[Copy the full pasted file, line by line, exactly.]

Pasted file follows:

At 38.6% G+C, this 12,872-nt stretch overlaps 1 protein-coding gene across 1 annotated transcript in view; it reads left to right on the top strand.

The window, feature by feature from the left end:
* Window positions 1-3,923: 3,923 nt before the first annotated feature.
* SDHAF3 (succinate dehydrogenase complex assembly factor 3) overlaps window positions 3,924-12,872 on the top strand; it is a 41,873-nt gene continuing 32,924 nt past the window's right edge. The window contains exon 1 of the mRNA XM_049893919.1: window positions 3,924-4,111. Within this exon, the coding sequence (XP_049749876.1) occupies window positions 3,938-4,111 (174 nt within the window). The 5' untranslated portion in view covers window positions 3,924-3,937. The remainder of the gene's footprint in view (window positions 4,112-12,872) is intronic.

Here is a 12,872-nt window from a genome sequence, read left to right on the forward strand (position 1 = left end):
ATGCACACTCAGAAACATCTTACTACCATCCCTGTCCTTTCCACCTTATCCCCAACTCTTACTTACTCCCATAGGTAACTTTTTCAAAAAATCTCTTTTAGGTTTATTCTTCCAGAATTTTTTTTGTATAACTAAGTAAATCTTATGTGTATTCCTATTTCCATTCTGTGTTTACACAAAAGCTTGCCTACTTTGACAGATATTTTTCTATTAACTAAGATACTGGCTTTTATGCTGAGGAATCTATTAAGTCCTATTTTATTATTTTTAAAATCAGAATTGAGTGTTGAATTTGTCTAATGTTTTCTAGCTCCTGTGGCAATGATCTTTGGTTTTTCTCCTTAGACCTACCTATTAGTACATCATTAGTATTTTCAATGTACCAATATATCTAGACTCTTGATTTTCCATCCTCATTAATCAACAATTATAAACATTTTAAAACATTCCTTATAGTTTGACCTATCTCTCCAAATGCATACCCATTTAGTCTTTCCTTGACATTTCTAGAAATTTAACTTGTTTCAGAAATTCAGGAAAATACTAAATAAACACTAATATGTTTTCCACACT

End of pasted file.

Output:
At 38.6% G+C, this 12,872-nt stretch overlaps 1 protein-coding gene across 1 annotated transcript in view; it reads left to right on the top strand.

The window, feature by feature from the left end:
* Window positions 1-3,923: 3,923 nt before the first annotated feature.
* SDHAF3 (succinate dehydrogenase complex assembly factor 3) overlaps window positions 3,924-12,872 on the top strand; it is a 41,873-nt gene continuing 32,924 nt past the window's right edge. The window contains exon 1 of the mRNA XM_049893919.1: window positions 3,924-4,111. Within this exon, the coding sequence (XP_049749876.1) occupies window positions 3,938-4,111 (174 nt within the window). The 5' untranslated portion in view covers window positions 3,924-3,937. The remainder of the gene's footprint in view (window positions 4,112-12,872) is intronic.

Here is a 12,872-nt window from a genome sequence, read left to right on the forward strand (position 1 = left end):
ATGCACACTCAGAAACATCTTACTACCATCCCTGTCCTTTCCACCTTATCCCCAACTCTTACTTACTCCCATAGGTAACTTTTTCAAAAAATCTCTTTTAGGTTTATTCTTCCAGAATTTTTTTTGTATAACTAAGTAAATCTTATGTGTATTCCTATTTCCATTCTGTGTTTACACAAAAGCTTGCCTACTTTGACAGATATTTTTCTATTAACTAAGATACTGGCTTTTATGCTGAGGAATCTATTAAGTCCTATTTTATTATTTTTAAAATCAGAATTGAGTGTTGAATTTGTCTAATGTTTTCTAGCTCCTGTGGCAATGATCTTTGGTTTTTCTCCTTAGACCTACCTATTAGTACATCATTAGTATTTTCAATGTACCAATATATCTAGACTCTTGATTTTCCATCCTCATTAATCAACAATTATAAACATTTTAAAACATTCCTTATAGTTTGACCTATCTCTCCAAATGCATACCCATTTAGTCTTTCCTTGACATTTCTAGAAATTTAACTTGTTTCAGAAATTCAGGAAAATACTAAATAAACACTAATATGTTTTCCACACT